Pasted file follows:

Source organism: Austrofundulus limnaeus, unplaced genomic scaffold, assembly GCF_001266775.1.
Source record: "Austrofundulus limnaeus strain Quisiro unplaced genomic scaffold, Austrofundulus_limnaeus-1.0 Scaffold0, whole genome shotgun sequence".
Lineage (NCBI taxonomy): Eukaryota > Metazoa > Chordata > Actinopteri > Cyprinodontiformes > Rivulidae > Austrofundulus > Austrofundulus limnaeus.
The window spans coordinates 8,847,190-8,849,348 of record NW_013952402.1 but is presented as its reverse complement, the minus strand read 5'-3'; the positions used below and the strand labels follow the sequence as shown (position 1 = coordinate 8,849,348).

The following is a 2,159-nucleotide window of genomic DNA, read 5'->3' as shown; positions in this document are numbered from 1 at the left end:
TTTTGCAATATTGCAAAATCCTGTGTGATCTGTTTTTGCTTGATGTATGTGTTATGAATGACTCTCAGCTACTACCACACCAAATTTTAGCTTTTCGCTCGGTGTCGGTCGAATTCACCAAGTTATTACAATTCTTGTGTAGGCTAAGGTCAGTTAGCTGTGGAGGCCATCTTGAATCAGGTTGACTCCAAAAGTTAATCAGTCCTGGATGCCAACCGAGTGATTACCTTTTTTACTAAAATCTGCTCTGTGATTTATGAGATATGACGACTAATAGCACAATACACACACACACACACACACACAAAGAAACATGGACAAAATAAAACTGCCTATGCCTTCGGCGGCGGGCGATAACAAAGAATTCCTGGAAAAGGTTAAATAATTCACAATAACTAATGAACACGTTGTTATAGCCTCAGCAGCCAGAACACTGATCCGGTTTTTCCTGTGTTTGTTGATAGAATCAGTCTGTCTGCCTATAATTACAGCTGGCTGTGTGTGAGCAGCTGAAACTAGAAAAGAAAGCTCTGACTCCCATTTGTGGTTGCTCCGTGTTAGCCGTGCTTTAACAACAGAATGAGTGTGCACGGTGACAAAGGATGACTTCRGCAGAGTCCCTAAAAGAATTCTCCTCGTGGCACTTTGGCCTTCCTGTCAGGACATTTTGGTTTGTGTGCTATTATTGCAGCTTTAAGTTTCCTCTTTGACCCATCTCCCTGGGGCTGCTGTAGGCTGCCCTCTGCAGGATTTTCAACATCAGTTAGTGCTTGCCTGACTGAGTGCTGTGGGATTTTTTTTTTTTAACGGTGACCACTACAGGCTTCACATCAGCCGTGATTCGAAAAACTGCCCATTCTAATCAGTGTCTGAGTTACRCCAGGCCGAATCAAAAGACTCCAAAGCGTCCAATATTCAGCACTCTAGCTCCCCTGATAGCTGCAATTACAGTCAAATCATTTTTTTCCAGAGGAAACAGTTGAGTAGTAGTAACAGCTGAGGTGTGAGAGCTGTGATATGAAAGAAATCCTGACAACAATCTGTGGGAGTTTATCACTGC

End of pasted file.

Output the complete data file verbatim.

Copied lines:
Source organism: Austrofundulus limnaeus, unplaced genomic scaffold, assembly GCF_001266775.1.
Source record: "Austrofundulus limnaeus strain Quisiro unplaced genomic scaffold, Austrofundulus_limnaeus-1.0 Scaffold0, whole genome shotgun sequence".
Lineage (NCBI taxonomy): Eukaryota > Metazoa > Chordata > Actinopteri > Cyprinodontiformes > Rivulidae > Austrofundulus > Austrofundulus limnaeus.
The window spans coordinates 8,847,190-8,849,348 of record NW_013952402.1 but is presented as its reverse complement, the minus strand read 5'-3'; the positions used below and the strand labels follow the sequence as shown (position 1 = coordinate 8,849,348).

The following is a 2,159-nucleotide window of genomic DNA, read 5'->3' as shown; positions in this document are numbered from 1 at the left end:
TTTTGCAATATTGCAAAATCCTGTGTGATCTGTTTTTGCTTGATGTATGTGTTATGAATGACTCTCAGCTACTACCACACCAAATTTTAGCTTTTCGCTCGGTGTCGGTCGAATTCACCAAGTTATTACAATTCTTGTGTAGGCTAAGGTCAGTTAGCTGTGGAGGCCATCTTGAATCAGGTTGACTCCAAAAGTTAATCAGTCCTGGATGCCAACCGAGTGATTACCTTTTTTACTAAAATCTGCTCTGTGATTTATGAGATATGACGACTAATAGCACAATACACACACACACACACACACACAAAGAAACATGGACAAAATAAAACTGCCTATGCCTTCGGCGGCGGGCGATAACAAAGAATTCCTGGAAAAGGTTAAATAATTCACAATAACTAATGAACACGTTGTTATAGCCTCAGCAGCCAGAACACTGATCCGGTTTTTCCTGTGTTTGTTGATAGAATCAGTCTGTCTGCCTATAATTACAGCTGGCTGTGTGTGAGCAGCTGAAACTAGAAAAGAAAGCTCTGACTCCCATTTGTGGTTGCTCCGTGTTAGCCGTGCTTTAACAACAGAATGAGTGTGCACGGTGACAAAGGATGACTTCRGCAGAGTCCCTAAAAGAATTCTCCTCGTGGCACTTTGGCCTTCCTGTCAGGACATTTTGGTTTGTGTGCTATTATTGCAGCTTTAAGTTTCCTCTTTGACCCATCTCCCTGGGGCTGCTGTAGGCTGCCCTCTGCAGGATTTTCAACATCAGTTAGTGCTTGCCTGACTGAGTGCTGTGGGATTTTTTTTTTTTAACGGTGACCACTACAGGCTTCACATCAGCCGTGATTCGAAAAACTGCCCATTCTAATCAGTGTCTGAGTTACRCCAGGCCGAATCAAAAGACTCCAAAGCGTCCAATATTCAGCACTCTAGCTCCCCTGATAGCTGCAATTACAGTCAAATCATTTTTTTCCAGAGGAAACAGTTGAGTAGTAGTAACAGCTGAGGTGTGAGAGCTGTGATATGAAAGAAATCCTGACAACAATCTGTGGGAGTTTATCACTGC